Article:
Max Van Rensselaer | Ralph Ogden
(Max is a college student from Los Angeles. He wrote this following his first trip with Humanity Through Baseball in January 2012.)
As a 19 year old heading to Africa, my life experience outside of my own world was relatively limited. Though we hear of poverty in third-world nations, the middle class American experience cannot capture the destitution of parts of a place like Kenya through images or words; only experience can do that. Before arriving I did not know what to expect. I knew that since childhood baseball has brought me happiness and taught me a few things about perseverance. With that in mind, when I stumbled on 42/22: Humanity Through Baseball’s website I instantly recognized the opportunity being offered.
On the other side of the trip now, back in Los Angeles, Kenya is still with me every day, and I find myself perceiving my environment in a new way as I did in Africa, though obviously in a different sense. Truly the trip provided a vision of what I have and have the power to change, and served as a lesson in selflessness. I only glimpsed a corner of the unexplainable processes of human existence, but the experience will last a lifetime. Witnessing the strength and maturity of the children of Kenya, and their richness in spirit, has brought me a profound sense of hope and empowerment. Though many of them are younger, they act as role models to me. Already I see modifications in my behavior and changes in thinking.
The challenges of this trip include physical exhaustion, emotional vulnerability, and a spiritual awareness beyond what is taught by religion, but which can only be learned through the human experience. This is what makes this trip worth its weight in shillings. You must be able to handle the extreme limits of mind and body, both your own and others’. There is no way to prepare yourself for it. I only believed I was making the right choice in going, and brought a mindset that not just baseball but most importantly human interaction can help those in need. These ideas are firmly ingrained in me now, and I feel I’ve grown and been rewarded much in these past weeks.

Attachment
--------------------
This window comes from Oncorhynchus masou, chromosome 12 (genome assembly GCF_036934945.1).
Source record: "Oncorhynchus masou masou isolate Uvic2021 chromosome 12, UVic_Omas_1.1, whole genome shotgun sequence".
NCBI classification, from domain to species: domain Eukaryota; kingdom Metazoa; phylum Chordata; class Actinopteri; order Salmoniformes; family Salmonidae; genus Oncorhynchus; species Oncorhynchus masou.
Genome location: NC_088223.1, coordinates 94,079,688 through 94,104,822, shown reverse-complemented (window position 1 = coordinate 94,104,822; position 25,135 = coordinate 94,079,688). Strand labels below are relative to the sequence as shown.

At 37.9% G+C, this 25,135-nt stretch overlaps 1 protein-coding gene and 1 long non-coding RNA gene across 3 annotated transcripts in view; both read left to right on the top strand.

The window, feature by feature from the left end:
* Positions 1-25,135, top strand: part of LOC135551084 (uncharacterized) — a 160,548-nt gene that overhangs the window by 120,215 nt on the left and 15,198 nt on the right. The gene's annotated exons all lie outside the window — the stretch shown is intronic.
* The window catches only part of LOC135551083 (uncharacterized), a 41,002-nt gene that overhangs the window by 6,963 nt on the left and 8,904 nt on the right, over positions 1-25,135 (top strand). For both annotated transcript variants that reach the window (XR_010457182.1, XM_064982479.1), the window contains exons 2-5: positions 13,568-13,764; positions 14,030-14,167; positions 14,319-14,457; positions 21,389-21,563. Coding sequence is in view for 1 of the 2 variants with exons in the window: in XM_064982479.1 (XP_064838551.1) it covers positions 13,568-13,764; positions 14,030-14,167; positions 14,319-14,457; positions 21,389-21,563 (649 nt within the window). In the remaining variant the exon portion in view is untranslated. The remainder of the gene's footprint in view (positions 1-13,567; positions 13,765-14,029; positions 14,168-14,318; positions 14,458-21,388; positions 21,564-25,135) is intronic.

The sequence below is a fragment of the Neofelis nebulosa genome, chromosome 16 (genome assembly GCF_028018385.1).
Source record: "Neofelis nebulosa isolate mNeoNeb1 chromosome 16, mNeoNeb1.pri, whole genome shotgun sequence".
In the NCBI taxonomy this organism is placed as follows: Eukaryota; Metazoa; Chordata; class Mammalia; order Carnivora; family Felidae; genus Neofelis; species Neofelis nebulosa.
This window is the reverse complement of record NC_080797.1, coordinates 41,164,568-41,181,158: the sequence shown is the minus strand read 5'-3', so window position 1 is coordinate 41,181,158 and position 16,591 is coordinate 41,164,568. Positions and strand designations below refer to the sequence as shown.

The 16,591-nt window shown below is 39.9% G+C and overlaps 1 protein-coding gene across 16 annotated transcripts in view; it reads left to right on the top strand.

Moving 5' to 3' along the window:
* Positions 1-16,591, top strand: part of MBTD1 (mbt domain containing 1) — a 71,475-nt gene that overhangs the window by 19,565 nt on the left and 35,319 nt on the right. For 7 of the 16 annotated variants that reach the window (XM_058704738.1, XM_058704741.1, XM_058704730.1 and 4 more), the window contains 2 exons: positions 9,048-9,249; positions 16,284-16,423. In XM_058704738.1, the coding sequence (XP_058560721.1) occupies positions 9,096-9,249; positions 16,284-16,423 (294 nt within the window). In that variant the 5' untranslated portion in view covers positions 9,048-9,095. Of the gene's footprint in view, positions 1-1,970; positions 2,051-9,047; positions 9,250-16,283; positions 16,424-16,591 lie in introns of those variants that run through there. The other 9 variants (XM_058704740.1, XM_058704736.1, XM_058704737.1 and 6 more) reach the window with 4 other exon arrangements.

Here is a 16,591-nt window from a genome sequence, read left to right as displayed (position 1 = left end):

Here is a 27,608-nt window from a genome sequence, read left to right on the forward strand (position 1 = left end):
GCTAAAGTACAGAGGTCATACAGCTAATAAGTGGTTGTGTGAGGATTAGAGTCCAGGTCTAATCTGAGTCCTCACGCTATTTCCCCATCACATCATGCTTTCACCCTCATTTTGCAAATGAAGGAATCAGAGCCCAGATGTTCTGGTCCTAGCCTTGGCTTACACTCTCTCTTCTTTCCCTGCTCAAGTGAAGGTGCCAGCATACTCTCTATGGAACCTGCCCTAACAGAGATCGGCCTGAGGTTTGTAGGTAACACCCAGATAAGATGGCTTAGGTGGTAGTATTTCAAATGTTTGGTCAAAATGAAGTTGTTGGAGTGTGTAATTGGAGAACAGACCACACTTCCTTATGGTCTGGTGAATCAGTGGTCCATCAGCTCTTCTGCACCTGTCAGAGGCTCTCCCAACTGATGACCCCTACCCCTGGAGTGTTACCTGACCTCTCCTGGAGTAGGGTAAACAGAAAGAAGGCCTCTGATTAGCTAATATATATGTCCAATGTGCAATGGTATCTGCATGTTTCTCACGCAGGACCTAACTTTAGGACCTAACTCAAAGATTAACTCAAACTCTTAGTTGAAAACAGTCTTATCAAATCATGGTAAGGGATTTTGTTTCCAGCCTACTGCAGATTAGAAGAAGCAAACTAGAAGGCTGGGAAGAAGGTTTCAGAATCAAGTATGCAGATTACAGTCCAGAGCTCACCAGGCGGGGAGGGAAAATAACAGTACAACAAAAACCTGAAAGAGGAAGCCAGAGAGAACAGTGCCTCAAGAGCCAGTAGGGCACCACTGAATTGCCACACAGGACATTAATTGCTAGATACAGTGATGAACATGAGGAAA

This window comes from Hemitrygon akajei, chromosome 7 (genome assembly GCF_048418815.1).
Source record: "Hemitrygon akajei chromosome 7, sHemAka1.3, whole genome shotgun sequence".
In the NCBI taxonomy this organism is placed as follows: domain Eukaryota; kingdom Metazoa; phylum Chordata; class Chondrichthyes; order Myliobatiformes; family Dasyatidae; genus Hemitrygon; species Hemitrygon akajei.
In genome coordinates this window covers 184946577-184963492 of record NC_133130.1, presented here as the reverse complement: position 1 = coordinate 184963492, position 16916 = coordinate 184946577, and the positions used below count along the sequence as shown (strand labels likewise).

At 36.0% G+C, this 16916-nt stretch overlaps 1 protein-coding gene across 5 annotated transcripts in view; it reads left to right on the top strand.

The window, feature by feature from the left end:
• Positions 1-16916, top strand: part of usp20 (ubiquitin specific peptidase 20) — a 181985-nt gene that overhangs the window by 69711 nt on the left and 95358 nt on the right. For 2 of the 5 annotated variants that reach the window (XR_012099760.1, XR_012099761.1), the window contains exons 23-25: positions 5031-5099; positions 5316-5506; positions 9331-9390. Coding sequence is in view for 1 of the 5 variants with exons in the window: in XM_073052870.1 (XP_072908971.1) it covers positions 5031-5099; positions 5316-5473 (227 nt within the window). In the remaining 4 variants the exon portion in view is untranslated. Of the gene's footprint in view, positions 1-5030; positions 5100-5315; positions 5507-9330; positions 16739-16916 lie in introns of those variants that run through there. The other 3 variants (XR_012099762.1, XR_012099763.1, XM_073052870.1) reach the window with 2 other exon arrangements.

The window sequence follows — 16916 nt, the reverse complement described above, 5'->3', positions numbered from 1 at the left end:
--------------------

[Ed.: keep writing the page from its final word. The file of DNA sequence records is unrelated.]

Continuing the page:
I can never represent the experience in words, or with images on a camera, which lose their potency compared to the experience. However, if you take this trip there is no doubt you will be a wiser, more appreciative person upon returning. I am inspired to live to my best ability for the benefit of my brothers and sisters who live in such diverse and extreme conditions of this alien planet, not just in Kenya but throughout the world where lives are invisible and talent is wasted. I urge anyone who is even remotely interested in this organization and its purpose to contribute by volunteering personal, material, or financial aid, because this trip changes the life of everyone it touches.